New Year Honours: Reid and Witty business knights
The chief executive of drugs giant Glaxo Smith Kline, Andrew Witty, and the former chairman of Tesco, David Reid, have both been knighted.
The New Year Honours include a CBE for Gerald Ronson, jailed over the Guinness share trade scandal, and a knighthood for Apple designer Jonathan Ive.
Sir Andrew became GSK chief executive in 2008 and recently announced a possible malaria vaccine from the firm.
Sir David stepped down as chairman of Tesco in November.
He had been in the role since 2004 after joining the firm as finance director in 1985. His departure formed part of a significant change in management at the UK's largest retailer.
In March, long-standing chief executive Sir Terry Leahy stepped aside to be replaced by Philip Clarke, while Sir David has now been replaced by former investment banker Sir Richard Broadbent.
The Lord Mayor, Michael Bear, was also knighted in the list for his service to regeneration, charity and the City of London.
In total, industry and the economy make up 12% of this year's New Years Honours list recipients.
Mr Ronson's CBE is for charitable services.
In 1990, he was fined £5m and jailed for false accounting, theft and conspiracy to contravene the 1958 Prevention of Fraud Act for a scheme designed to inflate the Guinness share price during a takeover battle.
However, his Heron group property empire, which he founded aged 17, survived and has built up a portfolio across Europe, including the 46-storey office building Heron Tower in London.
He has donated all his shares in the group to a charitable foundation benefiting Great Ormond Street Hospital and the National History Museum, amongst others.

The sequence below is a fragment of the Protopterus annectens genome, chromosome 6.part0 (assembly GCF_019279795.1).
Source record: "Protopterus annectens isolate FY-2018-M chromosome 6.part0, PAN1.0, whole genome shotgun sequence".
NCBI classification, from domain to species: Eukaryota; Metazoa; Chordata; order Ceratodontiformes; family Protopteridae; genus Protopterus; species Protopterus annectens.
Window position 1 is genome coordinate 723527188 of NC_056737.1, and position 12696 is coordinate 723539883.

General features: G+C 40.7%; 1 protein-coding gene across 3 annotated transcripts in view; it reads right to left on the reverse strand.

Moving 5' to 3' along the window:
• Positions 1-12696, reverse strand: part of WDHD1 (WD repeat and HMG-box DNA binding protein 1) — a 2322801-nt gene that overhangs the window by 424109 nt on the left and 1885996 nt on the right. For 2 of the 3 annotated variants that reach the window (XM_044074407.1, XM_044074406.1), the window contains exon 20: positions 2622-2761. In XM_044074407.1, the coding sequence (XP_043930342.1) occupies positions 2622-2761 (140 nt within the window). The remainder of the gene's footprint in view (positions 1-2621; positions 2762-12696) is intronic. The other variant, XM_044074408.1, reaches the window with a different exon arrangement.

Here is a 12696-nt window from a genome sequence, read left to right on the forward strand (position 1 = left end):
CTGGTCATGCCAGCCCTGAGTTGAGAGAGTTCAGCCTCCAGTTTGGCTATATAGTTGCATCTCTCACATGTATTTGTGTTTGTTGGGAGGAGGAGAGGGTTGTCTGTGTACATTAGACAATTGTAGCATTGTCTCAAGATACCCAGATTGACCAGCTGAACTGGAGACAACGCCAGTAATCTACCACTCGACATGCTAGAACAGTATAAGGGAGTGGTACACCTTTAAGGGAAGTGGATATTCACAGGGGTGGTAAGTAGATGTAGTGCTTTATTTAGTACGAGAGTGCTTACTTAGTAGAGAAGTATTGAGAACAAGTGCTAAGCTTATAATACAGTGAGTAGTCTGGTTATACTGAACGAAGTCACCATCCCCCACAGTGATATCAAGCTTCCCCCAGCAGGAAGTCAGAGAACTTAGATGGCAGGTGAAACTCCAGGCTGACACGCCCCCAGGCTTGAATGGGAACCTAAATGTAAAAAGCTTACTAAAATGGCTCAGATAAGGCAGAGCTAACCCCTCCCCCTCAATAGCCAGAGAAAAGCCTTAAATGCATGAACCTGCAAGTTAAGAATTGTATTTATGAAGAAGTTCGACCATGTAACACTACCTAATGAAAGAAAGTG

Nissan executive Trevor Mann and Helena Morrissey, chief executive of Newton Investment Management were also appointed CBEs.
Ms Morrissey formed the 30 Percent Club which campaigns for companies to employ more female directors.
OBEs also went to Hawley Parsons, founder and chief executive of Gocompare.com, and Vanni Treves.
Mr Treves, former chairman of Equitable Life, won his award for services to education as the chair of the National College for School leadership.
Former member of the Bank of England monetary policy committee, Dr Andrew Sentence, is made a CBE for services to the economy.
Sir Andrew joined GSK in 1985, becoming chief executive in 2008.
The year 2011 has been difficult for the firm, which has had to pay £1.6bn to settle litigation over diabetes drug Avandia, banned in Europe because of a suspected link to heart disease.
In the US, it has agreed to pay $3bn (£1.9bn) to settle all US investigations into the way the company marketed its products.
But the firm has returned to profit and also saw a pick up in sales in the third quarter of the year.
It also says it has tried to improve access to its medications in developing countries.
In June, several major drugs companies, including GSK, announced big cuts to the amounts they charge for their vaccines in the developing world.
Sir Andrew has also been a keen promoter of GSK's work in developing a possible malaria vaccine.